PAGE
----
Five ways to ensure a significant ROI on your training budgetGayle Nicholas
May 31, 2011 — 2,300 views
Business owners acknowledge the benefits associated with training employees. It is more cost effective to develop talent from within your company rather than compete for outside talent. When it comes down to it, however, many managers find it difficult to part with employees for the time needed to attend costly training sessions. Identifying the return on investment while developing a training budget will help owners and managers realize the direct benefits to the company and its bottom line. Following are some steps to ensure a larger return on investment for training dollars spent.
Assess Your Training Needs
When assessing the need for training, develop or utilize existing job descriptions. What type of training does the incumbent require in order to effectively perform the required tasks? Each job may require different training approaches, and some training may be pertinent to entire departments. Don't forget preventative training such as harassment and safety training.
Consider the need for individuals' personal development as well. If the individual has the potential for growth or promotion within the company, give the employee adequate training to reach that potential. When investing in employees' personal growth, not only are you preparing them for future management or director positions within your company, but you are also demonstrating your concern for their general education and development. This often creates a happy and motivated workforce, reducing turnover.
Gauging these needs first will help avoid spending valuable training dollars on the wrong training course of action.
Determine Who Will Train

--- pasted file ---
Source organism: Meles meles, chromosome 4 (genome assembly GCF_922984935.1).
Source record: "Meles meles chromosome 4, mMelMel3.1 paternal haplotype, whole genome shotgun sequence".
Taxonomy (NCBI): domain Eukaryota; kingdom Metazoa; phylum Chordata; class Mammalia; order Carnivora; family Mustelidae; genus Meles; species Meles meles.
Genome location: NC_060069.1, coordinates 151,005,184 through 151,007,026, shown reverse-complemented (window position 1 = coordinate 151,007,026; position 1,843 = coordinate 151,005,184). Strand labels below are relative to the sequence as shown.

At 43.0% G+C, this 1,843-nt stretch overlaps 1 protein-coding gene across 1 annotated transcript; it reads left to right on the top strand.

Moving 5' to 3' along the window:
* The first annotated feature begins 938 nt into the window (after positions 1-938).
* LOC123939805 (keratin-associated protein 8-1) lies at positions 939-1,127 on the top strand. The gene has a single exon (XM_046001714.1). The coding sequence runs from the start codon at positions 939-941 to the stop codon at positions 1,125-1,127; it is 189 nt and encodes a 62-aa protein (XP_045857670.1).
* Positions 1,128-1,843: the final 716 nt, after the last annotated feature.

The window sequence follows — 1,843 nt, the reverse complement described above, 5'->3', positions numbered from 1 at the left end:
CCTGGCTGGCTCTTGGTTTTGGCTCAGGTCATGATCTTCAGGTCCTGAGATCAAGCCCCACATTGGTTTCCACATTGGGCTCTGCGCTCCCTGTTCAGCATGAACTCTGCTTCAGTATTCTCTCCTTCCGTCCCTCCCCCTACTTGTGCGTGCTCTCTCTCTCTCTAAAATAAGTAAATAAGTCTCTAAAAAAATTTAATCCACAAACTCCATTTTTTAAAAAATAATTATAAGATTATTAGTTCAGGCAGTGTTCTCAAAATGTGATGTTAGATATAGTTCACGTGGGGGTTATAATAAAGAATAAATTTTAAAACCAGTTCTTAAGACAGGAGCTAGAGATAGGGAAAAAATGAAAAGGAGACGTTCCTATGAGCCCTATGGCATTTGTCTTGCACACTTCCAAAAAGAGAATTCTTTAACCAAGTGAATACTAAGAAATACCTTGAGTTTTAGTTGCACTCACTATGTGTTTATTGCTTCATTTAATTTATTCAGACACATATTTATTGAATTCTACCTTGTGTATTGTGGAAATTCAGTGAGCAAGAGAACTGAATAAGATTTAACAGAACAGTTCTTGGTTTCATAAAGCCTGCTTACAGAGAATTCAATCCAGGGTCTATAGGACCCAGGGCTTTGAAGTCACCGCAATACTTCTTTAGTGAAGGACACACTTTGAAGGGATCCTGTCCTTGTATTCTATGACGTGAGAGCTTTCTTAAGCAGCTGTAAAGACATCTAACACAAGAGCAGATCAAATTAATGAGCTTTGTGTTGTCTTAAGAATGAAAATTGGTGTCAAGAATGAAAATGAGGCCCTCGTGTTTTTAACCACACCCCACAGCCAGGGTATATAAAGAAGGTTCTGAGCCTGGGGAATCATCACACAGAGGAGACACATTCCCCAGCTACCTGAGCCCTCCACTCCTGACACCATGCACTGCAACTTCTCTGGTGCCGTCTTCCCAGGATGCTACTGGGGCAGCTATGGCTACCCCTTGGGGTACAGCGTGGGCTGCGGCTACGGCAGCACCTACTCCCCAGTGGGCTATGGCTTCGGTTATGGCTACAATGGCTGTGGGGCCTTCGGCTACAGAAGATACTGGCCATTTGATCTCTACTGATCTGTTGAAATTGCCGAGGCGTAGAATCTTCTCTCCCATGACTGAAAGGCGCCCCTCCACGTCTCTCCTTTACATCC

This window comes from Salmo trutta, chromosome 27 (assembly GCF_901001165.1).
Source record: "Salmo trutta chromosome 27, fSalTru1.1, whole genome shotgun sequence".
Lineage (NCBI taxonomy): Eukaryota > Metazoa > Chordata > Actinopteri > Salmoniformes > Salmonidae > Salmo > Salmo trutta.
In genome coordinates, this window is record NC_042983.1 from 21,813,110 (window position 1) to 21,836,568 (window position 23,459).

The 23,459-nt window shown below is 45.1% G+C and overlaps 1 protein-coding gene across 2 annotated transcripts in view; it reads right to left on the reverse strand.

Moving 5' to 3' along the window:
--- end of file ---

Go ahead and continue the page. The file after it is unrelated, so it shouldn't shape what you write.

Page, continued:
Assessing the type of training needed will lend itself to your next task -- determining who will perform the training. General knowledge transfer may be performed by an experienced supervisor. More technical or specific training may require an outside training professional.
Once a plan is established for specific training needs and it is determined whether training will be performed in-house or by a training professional, identify the trainers by name. Pinpoint managers who are qualified to coach others. Larger companies may consider hiring an internal trainer. The current median annual salary for a trainer with 10 years of experience in the U.S. is approximately $83,226. This may differ in your geographical area.
If outsourcing your training needs is more economical, there are several types of training methods to consider (see Identifying Training Methods below).
Companies that outsource administrative HR tasks to a professional employer organization (PEO) often have training resources available at their fingertips. Find a training method that works for your company. If the type of training does not align with the company's strategic plan or is not available in a method that works for both the manager and the employee, it will not be effective or in some cases even utilized.
Set Training Goals
Before beginning a training program, create a list of goals you would like to accomplish with the training. Do you want employee to emerge with new customer service skills, the ability to sell more widgets or software expertise? Make sure the goals are realistic, measurable and are understood by employees receiving the training.